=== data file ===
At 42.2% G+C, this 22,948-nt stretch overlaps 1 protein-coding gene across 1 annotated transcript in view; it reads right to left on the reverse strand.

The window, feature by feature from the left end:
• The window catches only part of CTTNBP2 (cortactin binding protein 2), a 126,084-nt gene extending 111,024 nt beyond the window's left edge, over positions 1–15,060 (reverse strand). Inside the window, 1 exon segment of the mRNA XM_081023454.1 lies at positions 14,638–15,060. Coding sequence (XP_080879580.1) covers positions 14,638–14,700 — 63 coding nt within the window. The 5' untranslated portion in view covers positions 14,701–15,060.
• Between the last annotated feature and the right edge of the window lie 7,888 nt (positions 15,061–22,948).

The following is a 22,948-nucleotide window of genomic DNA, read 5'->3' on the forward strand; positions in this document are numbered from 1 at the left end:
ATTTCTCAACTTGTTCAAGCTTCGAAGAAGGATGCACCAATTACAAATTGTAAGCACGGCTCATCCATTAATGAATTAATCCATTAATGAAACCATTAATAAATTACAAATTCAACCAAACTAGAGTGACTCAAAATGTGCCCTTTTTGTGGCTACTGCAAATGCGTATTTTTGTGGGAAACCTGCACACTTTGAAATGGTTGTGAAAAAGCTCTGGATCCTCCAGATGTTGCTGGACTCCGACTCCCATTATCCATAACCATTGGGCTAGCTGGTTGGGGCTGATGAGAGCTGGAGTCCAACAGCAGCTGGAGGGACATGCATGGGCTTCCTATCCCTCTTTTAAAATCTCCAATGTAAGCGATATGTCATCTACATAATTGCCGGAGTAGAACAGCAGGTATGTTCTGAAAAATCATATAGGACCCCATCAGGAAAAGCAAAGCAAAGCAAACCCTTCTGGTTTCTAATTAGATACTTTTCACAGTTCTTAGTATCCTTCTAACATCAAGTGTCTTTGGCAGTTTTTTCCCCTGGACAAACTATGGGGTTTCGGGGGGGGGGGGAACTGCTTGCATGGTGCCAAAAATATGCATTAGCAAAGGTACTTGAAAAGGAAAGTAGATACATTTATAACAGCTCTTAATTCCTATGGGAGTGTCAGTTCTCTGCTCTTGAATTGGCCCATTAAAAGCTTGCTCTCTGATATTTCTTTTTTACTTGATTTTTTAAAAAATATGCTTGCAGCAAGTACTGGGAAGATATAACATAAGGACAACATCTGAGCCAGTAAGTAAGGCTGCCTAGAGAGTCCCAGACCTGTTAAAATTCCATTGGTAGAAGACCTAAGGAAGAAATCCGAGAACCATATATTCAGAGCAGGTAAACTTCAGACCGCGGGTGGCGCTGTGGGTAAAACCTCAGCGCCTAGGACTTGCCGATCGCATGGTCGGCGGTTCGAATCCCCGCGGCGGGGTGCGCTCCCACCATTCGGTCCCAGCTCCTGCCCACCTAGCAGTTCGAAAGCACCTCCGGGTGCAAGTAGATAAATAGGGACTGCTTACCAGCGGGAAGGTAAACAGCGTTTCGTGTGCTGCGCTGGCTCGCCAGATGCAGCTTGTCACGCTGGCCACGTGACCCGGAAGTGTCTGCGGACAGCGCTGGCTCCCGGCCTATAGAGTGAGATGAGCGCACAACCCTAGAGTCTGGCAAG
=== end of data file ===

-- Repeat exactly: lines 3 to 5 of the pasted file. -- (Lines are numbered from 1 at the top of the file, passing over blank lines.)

• The window catches only part of CTTNBP2 (cortactin binding protein 2), a 126,084-nt gene extending 111,024 nt beyond the window's left edge, over positions 1–15,060 (reverse strand). Inside the window, 1 exon segment of the mRNA XM_081023454.1 lies at positions 14,638–15,060. Coding sequence (XP_080879580.1) covers positions 14,638–14,700 — 63 coding nt within the window. The 5' untranslated portion in view covers positions 14,701–15,060.
• Between the last annotated feature and the right edge of the window lie 7,888 nt (positions 15,061–22,948).

The following is a 22,948-nucleotide window of genomic DNA, read 5'->3' on the forward strand; positions in this document are numbered from 1 at the left end: